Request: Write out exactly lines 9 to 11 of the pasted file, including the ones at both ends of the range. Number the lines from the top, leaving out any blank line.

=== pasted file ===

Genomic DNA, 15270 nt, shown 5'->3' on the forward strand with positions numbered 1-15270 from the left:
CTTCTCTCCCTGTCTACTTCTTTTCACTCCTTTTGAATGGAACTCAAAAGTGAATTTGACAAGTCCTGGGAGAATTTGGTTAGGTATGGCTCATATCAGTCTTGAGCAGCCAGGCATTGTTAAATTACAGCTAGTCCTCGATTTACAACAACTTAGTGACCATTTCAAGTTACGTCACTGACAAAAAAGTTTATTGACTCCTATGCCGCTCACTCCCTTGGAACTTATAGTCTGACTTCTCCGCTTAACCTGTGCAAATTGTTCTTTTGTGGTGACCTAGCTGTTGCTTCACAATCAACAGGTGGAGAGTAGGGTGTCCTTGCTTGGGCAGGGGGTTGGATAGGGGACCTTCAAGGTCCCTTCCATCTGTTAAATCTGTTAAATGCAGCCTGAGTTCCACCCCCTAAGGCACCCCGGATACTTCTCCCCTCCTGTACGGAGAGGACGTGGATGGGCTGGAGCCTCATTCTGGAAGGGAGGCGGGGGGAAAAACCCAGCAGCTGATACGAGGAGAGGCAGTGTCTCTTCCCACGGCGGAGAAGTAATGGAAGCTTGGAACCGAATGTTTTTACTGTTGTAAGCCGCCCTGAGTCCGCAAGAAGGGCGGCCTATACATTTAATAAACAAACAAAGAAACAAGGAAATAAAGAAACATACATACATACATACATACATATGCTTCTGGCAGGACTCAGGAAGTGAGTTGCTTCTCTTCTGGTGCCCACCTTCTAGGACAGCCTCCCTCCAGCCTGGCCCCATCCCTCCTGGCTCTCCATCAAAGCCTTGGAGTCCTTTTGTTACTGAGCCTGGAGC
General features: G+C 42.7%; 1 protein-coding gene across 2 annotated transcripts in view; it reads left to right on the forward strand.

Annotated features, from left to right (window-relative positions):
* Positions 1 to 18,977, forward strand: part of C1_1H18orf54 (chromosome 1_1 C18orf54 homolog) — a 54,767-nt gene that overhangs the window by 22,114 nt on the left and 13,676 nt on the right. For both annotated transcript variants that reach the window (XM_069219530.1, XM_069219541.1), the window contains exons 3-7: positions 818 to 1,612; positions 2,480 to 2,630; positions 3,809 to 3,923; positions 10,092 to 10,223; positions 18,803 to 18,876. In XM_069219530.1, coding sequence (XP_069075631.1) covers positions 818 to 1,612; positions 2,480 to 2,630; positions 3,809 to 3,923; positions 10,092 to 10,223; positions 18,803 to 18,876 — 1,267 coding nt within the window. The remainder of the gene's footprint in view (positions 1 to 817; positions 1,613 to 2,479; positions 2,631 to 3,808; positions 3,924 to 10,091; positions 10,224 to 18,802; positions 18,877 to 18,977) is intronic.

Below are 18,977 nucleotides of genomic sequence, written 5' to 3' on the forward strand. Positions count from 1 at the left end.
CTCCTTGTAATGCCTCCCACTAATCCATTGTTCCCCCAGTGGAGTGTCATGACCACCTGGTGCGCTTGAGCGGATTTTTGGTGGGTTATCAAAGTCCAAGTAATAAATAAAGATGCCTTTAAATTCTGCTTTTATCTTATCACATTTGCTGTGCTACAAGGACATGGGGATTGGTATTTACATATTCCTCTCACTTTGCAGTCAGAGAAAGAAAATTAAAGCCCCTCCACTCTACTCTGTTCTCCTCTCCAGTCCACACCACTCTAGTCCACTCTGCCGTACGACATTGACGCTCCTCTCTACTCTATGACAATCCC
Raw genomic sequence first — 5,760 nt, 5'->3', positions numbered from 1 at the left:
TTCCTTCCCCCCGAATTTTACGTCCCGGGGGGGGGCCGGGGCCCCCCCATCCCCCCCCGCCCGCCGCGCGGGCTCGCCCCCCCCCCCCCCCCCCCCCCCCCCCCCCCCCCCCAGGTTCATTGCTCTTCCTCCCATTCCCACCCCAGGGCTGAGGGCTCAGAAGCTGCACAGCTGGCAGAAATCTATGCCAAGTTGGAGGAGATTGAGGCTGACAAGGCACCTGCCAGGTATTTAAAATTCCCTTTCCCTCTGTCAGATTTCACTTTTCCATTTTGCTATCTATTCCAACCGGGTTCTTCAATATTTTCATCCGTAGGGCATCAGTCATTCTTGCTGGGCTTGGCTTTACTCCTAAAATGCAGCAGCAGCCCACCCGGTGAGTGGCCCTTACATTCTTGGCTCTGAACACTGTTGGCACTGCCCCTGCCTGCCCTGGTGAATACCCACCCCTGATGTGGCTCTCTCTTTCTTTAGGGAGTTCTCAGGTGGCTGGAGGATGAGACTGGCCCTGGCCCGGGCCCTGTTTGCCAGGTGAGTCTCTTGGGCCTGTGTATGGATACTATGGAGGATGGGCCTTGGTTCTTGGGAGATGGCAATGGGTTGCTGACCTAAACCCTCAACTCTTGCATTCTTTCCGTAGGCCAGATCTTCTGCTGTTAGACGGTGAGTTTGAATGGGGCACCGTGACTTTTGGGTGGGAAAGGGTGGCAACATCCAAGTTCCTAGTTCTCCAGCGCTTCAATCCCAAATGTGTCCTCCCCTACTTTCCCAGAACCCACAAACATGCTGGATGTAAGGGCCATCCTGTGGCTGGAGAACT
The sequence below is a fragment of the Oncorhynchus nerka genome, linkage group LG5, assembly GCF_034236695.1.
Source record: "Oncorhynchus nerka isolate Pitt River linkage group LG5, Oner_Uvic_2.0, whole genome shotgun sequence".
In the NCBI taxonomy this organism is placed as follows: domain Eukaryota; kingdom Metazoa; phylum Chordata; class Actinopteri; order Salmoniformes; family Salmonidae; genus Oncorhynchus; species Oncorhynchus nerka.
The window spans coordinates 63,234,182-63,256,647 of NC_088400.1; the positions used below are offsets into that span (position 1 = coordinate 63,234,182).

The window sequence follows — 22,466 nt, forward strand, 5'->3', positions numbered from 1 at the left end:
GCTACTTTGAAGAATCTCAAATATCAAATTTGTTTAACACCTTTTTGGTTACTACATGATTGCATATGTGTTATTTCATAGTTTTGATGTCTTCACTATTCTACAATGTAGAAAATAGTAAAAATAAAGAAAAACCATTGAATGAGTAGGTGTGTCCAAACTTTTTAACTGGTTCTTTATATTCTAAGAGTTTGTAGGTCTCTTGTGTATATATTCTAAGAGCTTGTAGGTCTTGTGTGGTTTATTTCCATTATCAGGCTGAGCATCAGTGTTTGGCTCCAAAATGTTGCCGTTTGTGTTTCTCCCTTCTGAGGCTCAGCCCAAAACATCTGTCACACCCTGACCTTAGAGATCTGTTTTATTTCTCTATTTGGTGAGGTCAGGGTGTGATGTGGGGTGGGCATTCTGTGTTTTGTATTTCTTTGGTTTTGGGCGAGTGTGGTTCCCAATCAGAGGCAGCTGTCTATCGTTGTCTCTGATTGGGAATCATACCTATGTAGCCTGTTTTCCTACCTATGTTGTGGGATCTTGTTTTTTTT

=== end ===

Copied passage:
TTCCTTCCCCCCGAATTTTACGTCCCGGGGGGGGGCCGGGGCCCCCCCATCCCCCCCCGCCCGCCGCGCGGGCTCGCCCCCCCCCCCCCCCCCCCCCCCCCCCCCCCCCCCCAGGTTCATTGCTCTTCCTCCCATTCCCACCCCAGGGCTGAGGGCTCAGAAGCTGCACAGCTGGCAGAAATCTATGCCAAGTTGGAGGAGATTGAGGCTGACAAGGCACCTGCCAGGTATTTAAAATTCCCTTTCCCTCTGTCAGATTTCACTTTTCCATTTTGCTATCTATTCCAACCGGGTTCTTCAATATTTTCATCCGTAGGGCATCAGTCATTCTTGCTGGGCTTGGCTTTACTCCTAAAATGCAGCAGCAGCCCACCCGGTGAGTGGCCCTTACATTCTTGGCTCTGAACACTGTTGGCACTGCCCCTGCCTGCCCTGGTGAATACCCACCCCTGATGTGGCTCTCTCTTTCTTTAGGGAGTTCTCAGGTGGCTGGAGGATGAGACTGGCCCTGGCCCGGGCCCTGTTTGCCAGGTGAGTCTCTTGGGCCTGTGTATGGATACTATGGAGGATGGGCCTTGGTTCTTGGGAGATGGCAATGGGTTGCTGACCTAAACCCTCAACTCTTGCATTCTTTCCGTAGGCCAGATCTTCTGCTGTTAGACGGTGAGTTTGAATGGGGCACCGTGACTTTTGGGTGGGAAAGGGTGGCAACATCCAAGTTCCTAGTTCTCCAGCGCTTCAATCCCAAATGTGTCCTCCCCTACTTTCCCAGAACCCACAAACATGCTGGATGTAAGGGCCATCCTGTGGCTGGAGAACT
The sequence below is a fragment of the Oncorhynchus nerka genome, linkage group LG5, assembly GCF_034236695.1.
Source record: "Oncorhynchus nerka isolate Pitt River linkage group LG5, Oner_Uvic_2.0, whole genome shotgun sequence".